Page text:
Saturday, 6 April 2013

"Well, its not against the law Father"

“It’s not against the law” is one of the responses frequently given when challenging people to recognise that sex before marriage, contraception, abortion, self-abuse and homosexual acts, are contrary to the Gospel and endanger a person’s salvation when he or she knowingly, deliberately and freely engages in such acts. While folk readily accept that political oppression, unfair distribution of wealth, violence etc., are sins, they are not so ready to accept that the above are sins “because they’re part of a loving, committed relationship” and “not against the law”. These responses are common among not only among the younger generation (whose Catholic formation is thereby shown to be woefully -even dangerously- inadequate) but also among some older Catholics who are unable to accept that their adult children are living spiritually dangerous lives.

The underlying reality is that people have moved from allegiance to God to allegiance to the world by exchanging God’s Law for man’s law, though man’s law is simply legislating to make the deadly sin of lust acceptable. Indeed, it appears to legislates against those who hold to God’s law, for example, those who refuse to register same-sex marriages or to supervise junior midwives taking part in abortion. A major cause of this change of allegiance is adherence to the person-centred approach of “whatever is right for you”, even though this is a dressing up of the essence of original sin: “I will not serve”. Sadly, the person-centred approach has influenced many preachers too, who thereby turn the people from the worship of God to the idolisation of the self. Such preachers, whether of diaconal, presbyteral or episcopal rank may see themselves as enlightened, but in reality they are walking in the dark, hoodwinked by the father of lies, and they are leading others into the dark with them. They may well believe they are making the Church ‘welcoming’ so that a person does not feel judged in their lifestyle choice, but they are a danger to souls; unwitting wolves rather than good shepherds. God forbid that a Doctor should fail to judge smoking and alcohol abuse as dangerous so that the patient does not feel judged in their lifestyle choice...

We who preach and teach must correct the work of the deceiver; we must speak what is true and pastorally hold out hope in the mercy of God to folk when they fail, without making that failure into an acceptable option. We should, as Saint Alphonsus said, be like lions in the pulpit and lambs in the confessional. Unfortunately we have become lambs in the pulpit; the proverbial dumb sheep who does not open its mouth (Isaiah 53v7). What can we do to fight back against the deceiver?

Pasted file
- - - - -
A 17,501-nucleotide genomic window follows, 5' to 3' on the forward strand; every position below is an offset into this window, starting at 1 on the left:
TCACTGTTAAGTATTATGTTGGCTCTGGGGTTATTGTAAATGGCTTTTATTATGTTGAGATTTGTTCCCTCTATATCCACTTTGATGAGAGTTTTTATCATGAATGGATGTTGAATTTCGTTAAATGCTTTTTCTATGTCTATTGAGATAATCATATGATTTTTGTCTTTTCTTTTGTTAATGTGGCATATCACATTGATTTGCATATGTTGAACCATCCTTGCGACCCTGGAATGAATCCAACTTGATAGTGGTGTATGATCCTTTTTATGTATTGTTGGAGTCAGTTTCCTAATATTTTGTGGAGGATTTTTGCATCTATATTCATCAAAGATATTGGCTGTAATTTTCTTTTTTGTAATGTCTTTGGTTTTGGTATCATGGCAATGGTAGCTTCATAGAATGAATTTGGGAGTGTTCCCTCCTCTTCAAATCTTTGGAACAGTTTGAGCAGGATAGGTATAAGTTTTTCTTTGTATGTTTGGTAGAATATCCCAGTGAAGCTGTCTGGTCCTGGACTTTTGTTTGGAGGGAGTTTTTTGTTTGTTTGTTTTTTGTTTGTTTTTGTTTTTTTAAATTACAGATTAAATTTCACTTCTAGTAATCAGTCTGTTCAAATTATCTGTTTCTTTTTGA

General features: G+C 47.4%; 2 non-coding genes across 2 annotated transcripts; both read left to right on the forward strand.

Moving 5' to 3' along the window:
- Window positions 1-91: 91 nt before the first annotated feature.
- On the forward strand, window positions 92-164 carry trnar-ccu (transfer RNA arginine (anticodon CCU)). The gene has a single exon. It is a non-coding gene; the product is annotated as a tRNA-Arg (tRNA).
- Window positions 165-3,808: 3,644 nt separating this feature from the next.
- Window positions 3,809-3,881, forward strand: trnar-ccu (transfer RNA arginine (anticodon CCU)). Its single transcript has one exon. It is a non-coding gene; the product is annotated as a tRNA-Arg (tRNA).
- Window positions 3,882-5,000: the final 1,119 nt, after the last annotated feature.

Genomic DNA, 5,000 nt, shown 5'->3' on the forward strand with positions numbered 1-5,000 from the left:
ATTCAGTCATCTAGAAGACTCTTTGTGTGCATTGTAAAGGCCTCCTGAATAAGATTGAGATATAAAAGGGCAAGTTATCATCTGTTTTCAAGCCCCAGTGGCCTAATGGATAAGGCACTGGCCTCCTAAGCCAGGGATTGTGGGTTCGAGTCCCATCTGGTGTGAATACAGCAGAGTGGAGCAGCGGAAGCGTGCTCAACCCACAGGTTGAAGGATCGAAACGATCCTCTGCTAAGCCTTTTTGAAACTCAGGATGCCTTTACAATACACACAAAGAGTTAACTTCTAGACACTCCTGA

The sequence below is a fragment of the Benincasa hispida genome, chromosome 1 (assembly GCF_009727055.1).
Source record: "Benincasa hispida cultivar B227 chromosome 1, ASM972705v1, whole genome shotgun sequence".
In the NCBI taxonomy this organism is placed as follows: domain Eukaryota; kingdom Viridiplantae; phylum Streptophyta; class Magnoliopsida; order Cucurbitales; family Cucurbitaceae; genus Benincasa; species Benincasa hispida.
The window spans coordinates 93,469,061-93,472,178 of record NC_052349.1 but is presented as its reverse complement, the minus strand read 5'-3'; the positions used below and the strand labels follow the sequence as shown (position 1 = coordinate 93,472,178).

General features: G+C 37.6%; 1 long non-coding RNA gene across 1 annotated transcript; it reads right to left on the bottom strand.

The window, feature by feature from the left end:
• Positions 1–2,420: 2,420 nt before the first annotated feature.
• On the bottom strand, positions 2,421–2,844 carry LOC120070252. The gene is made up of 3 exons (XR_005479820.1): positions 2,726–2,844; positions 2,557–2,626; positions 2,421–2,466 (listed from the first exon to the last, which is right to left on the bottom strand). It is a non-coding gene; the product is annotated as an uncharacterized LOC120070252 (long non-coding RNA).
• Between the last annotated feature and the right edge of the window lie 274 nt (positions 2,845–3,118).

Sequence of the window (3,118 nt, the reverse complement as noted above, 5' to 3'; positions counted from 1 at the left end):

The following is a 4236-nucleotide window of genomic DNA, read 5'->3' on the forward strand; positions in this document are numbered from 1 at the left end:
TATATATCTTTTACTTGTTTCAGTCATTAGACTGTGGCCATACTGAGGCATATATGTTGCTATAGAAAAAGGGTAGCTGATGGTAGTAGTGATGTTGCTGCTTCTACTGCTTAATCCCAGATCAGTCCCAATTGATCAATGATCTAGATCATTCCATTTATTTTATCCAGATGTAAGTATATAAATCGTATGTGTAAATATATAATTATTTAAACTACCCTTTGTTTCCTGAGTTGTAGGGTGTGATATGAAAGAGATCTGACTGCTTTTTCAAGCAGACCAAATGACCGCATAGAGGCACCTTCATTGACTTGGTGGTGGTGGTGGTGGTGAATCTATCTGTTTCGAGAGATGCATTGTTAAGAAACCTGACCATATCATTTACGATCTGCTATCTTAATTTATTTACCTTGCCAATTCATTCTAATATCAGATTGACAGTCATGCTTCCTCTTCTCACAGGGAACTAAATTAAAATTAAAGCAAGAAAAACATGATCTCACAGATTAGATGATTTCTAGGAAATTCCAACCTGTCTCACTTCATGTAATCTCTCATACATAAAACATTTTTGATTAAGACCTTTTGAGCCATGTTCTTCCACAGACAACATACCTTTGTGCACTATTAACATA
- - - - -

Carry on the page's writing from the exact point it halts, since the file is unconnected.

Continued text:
Clear preaching and teaching is, I think, essential. It is the light of Truth that sets us free, not the subjectivism of “whatever is right for you”. Also essential is God-centred worship. Too often our liturgy also falls prey to person-centred ideologies by seeking to make it entertaining, emotionally moving or ‘relevant’. I suspect that the preachers and teachers who are person-centred in their pastoral care are also those who provide emotive, affective liturgy. After all, we pray as we believe.

I know preaching against contraception, homosexual acts etc, can be offensive to those who have chosen such lifestyles and to their families, but are we not to bring the light of Christ into the darkness of such lives? I know too that celebrating the liturgy without ‘originality’ is regarded as rule-bound and ‘dead’ by some, but I am acutely aware that the purpose of the liturgy is to adore, propitiate and thank God, not to ‘move’ the people. If we aim for the latter we place self and the people front and centre, not God.

As society continues to follow the person-centred ideology and legislate for the deadly sin of lust, only the people of God can bring the light of the Risen Lord into society and save His beloved children from the hands of the enemy. This is true whether we are preachers and teachers, or at work in factory, field, hospital or media. 


  1. Father - thank you for this courageous and inspiring post. I've sent it to a good priest friend of mine as an encouragement to him in his battle with secularism and apathy.

    1. Thanks for your comment. I hope your friend finds the post useful.

      Thanks for your blog; I hope your son's blog is still doing well!


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